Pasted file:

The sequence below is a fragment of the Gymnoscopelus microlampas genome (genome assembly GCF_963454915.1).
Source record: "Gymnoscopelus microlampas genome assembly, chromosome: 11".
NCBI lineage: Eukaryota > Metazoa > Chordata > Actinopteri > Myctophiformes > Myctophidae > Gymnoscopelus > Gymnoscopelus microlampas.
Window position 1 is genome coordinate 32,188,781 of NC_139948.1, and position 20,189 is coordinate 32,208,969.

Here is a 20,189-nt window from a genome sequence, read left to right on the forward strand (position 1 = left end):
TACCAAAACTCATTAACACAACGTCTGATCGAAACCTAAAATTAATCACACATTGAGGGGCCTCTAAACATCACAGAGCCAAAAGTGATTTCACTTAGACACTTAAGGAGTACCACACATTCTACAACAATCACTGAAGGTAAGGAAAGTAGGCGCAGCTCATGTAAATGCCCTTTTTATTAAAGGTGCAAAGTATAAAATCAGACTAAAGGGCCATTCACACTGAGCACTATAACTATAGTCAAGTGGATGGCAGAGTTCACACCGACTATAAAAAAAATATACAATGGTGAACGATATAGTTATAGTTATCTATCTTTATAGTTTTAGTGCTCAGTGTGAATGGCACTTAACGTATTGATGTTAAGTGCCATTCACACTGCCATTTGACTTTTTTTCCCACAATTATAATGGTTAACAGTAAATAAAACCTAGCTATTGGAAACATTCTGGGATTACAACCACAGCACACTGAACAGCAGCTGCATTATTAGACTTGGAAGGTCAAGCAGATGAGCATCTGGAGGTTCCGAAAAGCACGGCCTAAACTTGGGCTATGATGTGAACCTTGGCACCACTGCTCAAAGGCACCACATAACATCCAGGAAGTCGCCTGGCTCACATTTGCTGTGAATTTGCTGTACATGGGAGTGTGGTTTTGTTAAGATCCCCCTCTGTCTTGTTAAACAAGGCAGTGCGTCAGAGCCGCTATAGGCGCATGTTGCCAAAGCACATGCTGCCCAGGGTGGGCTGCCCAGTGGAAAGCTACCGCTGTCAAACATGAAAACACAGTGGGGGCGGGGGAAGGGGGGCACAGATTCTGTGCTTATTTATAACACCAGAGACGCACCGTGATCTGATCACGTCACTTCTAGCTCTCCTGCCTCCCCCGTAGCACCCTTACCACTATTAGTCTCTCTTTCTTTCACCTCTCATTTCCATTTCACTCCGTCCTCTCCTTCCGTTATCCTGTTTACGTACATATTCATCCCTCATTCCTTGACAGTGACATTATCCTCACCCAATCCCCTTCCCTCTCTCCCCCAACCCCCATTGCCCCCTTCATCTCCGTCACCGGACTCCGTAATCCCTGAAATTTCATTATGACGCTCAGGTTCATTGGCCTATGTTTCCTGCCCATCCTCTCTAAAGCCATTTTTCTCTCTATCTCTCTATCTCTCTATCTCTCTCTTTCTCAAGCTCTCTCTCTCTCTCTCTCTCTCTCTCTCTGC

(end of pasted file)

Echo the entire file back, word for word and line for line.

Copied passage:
The sequence below is a fragment of the Gymnoscopelus microlampas genome (genome assembly GCF_963454915.1).
Source record: "Gymnoscopelus microlampas genome assembly, chromosome: 11".
NCBI lineage: Eukaryota > Metazoa > Chordata > Actinopteri > Myctophiformes > Myctophidae > Gymnoscopelus > Gymnoscopelus microlampas.
Window position 1 is genome coordinate 32,188,781 of NC_139948.1, and position 20,189 is coordinate 32,208,969.

Here is a 20,189-nt window from a genome sequence, read left to right on the forward strand (position 1 = left end):
TACCAAAACTCATTAACACAACGTCTGATCGAAACCTAAAATTAATCACACATTGAGGGGCCTCTAAACATCACAGAGCCAAAAGTGATTTCACTTAGACACTTAAGGAGTACCACACATTCTACAACAATCACTGAAGGTAAGGAAAGTAGGCGCAGCTCATGTAAATGCCCTTTTTATTAAAGGTGCAAAGTATAAAATCAGACTAAAGGGCCATTCACACTGAGCACTATAACTATAGTCAAGTGGATGGCAGAGTTCACACCGACTATAAAAAAAATATACAATGGTGAACGATATAGTTATAGTTATCTATCTTTATAGTTTTAGTGCTCAGTGTGAATGGCACTTAACGTATTGATGTTAAGTGCCATTCACACTGCCATTTGACTTTTTTTCCCACAATTATAATGGTTAACAGTAAATAAAACCTAGCTATTGGAAACATTCTGGGATTACAACCACAGCACACTGAACAGCAGCTGCATTATTAGACTTGGAAGGTCAAGCAGATGAGCATCTGGAGGTTCCGAAAAGCACGGCCTAAACTTGGGCTATGATGTGAACCTTGGCACCACTGCTCAAAGGCACCACATAACATCCAGGAAGTCGCCTGGCTCACATTTGCTGTGAATTTGCTGTACATGGGAGTGTGGTTTTGTTAAGATCCCCCTCTGTCTTGTTAAACAAGGCAGTGCGTCAGAGCCGCTATAGGCGCATGTTGCCAAAGCACATGCTGCCCAGGGTGGGCTGCCCAGTGGAAAGCTACCGCTGTCAAACATGAAAACACAGTGGGGGCGGGGGAAGGGGGGCACAGATTCTGTGCTTATTTATAACACCAGAGACGCACCGTGATCTGATCACGTCACTTCTAGCTCTCCTGCCTCCCCCGTAGCACCCTTACCACTATTAGTCTCTCTTTCTTTCACCTCTCATTTCCATTTCACTCCGTCCTCTCCTTCCGTTATCCTGTTTACGTACATATTCATCCCTCATTCCTTGACAGTGACATTATCCTCACCCAATCCCCTTCCCTCTCTCCCCCAACCCCCATTGCCCCCTTCATCTCCGTCACCGGACTCCGTAATCCCTGAAATTTCATTATGACGCTCAGGTTCATTGGCCTATGTTTCCTGCCCATCCTCTCTAAAGCCATTTTTCTCTCTATCTCTCTATCTCTCTATCTCTCTCTTTCTCAAGCTCTCTCTCTCTCTCTCTCTCTCTCTCTCTGC